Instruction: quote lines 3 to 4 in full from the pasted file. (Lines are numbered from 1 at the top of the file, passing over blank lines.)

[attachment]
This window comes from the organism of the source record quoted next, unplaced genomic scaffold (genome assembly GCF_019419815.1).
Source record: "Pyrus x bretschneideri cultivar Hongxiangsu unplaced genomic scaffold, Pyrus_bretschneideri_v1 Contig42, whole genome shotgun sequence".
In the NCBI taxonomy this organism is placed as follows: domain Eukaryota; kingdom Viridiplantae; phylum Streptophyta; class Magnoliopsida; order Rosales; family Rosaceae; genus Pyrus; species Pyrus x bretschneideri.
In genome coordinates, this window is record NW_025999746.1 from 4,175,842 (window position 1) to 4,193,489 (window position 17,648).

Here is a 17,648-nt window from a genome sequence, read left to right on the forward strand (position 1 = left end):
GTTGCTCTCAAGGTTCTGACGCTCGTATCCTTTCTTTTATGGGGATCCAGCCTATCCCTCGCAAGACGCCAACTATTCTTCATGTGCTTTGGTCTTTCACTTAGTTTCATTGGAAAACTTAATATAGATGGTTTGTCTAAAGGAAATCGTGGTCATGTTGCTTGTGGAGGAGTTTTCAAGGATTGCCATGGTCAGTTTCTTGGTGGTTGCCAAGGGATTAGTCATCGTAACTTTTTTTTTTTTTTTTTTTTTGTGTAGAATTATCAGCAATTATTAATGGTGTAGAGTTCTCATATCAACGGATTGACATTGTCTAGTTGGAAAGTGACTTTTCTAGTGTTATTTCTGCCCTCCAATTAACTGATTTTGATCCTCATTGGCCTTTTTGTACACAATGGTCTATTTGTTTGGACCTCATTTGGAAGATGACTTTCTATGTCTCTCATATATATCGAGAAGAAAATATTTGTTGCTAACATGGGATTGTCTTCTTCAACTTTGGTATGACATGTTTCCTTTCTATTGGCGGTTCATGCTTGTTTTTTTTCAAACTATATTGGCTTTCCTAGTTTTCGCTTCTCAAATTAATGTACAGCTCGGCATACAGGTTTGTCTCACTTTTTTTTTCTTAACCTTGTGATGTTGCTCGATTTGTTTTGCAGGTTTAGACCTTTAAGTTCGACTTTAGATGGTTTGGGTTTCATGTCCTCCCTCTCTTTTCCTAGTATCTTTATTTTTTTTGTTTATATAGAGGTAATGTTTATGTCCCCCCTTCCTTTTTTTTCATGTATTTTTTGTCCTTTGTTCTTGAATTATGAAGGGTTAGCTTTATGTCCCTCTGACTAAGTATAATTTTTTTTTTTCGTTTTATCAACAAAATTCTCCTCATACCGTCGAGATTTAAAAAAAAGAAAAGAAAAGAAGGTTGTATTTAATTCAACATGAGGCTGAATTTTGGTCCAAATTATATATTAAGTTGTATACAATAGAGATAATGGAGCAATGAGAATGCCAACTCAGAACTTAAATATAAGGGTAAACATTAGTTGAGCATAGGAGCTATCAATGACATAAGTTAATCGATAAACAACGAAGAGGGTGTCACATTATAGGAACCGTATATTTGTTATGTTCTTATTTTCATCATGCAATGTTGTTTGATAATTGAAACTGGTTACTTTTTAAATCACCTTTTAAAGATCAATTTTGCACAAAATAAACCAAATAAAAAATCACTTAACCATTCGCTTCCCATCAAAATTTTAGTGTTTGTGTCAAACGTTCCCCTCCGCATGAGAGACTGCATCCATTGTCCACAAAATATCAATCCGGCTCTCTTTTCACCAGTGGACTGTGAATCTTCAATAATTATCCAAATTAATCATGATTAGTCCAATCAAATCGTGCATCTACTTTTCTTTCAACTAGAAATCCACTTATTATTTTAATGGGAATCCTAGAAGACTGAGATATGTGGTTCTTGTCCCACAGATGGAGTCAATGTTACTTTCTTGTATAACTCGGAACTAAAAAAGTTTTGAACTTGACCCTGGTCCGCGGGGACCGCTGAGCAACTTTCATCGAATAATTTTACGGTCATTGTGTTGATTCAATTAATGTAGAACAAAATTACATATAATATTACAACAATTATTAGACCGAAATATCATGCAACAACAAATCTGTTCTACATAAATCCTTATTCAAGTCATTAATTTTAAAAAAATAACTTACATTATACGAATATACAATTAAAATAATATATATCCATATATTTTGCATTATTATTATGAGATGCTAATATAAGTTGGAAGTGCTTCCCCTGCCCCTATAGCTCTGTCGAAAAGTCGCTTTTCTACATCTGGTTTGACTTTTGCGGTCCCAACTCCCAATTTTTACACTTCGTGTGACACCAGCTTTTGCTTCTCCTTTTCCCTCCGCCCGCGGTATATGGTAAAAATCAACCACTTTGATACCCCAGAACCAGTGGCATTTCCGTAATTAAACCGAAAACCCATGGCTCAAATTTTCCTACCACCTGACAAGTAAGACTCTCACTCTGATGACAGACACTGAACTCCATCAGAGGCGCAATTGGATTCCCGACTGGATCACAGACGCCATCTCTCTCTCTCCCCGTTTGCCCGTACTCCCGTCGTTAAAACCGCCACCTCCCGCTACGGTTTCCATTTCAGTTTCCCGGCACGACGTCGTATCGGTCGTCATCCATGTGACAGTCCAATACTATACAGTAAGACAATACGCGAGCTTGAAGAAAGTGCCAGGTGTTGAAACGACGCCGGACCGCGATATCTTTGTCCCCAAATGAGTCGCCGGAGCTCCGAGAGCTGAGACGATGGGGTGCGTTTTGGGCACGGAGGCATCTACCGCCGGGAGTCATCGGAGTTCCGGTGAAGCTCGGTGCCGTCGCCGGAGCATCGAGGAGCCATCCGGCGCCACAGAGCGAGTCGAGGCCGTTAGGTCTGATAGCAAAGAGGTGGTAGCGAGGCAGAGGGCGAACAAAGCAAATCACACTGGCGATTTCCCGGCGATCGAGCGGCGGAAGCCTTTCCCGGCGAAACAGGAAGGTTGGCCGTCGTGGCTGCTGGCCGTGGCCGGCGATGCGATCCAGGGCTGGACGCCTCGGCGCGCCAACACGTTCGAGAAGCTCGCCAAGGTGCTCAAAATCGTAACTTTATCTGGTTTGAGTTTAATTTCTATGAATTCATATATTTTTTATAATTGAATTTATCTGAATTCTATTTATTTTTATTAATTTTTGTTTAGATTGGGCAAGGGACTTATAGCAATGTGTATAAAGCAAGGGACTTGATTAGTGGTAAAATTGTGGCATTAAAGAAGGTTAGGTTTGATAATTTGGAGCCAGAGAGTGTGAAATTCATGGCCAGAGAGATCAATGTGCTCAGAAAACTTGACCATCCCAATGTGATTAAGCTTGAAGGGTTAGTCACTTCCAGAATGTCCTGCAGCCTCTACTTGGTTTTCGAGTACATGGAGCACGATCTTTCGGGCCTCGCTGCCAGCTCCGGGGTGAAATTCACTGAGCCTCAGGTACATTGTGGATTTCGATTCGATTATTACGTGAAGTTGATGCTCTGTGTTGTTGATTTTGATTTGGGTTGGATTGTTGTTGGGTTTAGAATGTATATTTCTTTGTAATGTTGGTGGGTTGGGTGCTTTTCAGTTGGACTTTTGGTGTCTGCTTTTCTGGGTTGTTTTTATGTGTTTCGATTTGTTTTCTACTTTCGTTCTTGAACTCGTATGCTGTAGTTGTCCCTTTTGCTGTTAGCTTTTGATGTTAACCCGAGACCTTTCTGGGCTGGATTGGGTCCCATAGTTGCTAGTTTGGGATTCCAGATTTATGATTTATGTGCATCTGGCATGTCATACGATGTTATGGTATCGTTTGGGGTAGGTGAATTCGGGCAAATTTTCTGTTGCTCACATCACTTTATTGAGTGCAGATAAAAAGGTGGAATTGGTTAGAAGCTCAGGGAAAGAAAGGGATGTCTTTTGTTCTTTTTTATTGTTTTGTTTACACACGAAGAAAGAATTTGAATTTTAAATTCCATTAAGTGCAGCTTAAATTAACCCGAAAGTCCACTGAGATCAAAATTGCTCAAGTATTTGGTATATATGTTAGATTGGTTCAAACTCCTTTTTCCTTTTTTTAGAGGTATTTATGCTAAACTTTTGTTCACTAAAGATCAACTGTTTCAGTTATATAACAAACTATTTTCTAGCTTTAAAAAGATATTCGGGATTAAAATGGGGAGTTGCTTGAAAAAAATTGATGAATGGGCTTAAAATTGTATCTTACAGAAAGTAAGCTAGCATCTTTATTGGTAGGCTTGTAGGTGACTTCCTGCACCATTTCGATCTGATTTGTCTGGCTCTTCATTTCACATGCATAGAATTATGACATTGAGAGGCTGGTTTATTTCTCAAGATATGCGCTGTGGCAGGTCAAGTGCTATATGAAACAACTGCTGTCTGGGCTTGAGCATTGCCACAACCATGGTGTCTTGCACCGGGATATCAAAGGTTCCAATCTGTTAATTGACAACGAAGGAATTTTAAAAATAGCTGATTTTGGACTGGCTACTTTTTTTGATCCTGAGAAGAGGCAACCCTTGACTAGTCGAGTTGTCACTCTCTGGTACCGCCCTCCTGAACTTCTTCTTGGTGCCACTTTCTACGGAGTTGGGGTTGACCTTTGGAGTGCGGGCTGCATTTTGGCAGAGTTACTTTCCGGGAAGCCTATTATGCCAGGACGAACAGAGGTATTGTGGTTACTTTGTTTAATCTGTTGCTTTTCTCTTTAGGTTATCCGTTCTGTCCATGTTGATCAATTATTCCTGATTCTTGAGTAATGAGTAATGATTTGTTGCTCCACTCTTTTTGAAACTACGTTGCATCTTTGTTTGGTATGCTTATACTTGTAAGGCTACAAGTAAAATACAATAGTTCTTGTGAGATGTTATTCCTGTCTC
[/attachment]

In the NCBI taxonomy this organism is placed as follows: domain Eukaryota; kingdom Viridiplantae; phylum Streptophyta; class Magnoliopsida; order Rosales; family Rosaceae; genus Pyrus; species Pyrus x bretschneideri.
In genome coordinates, this window is record NW_025999746.1 from 4,175,842 (window position 1) to 4,193,489 (window position 17,648).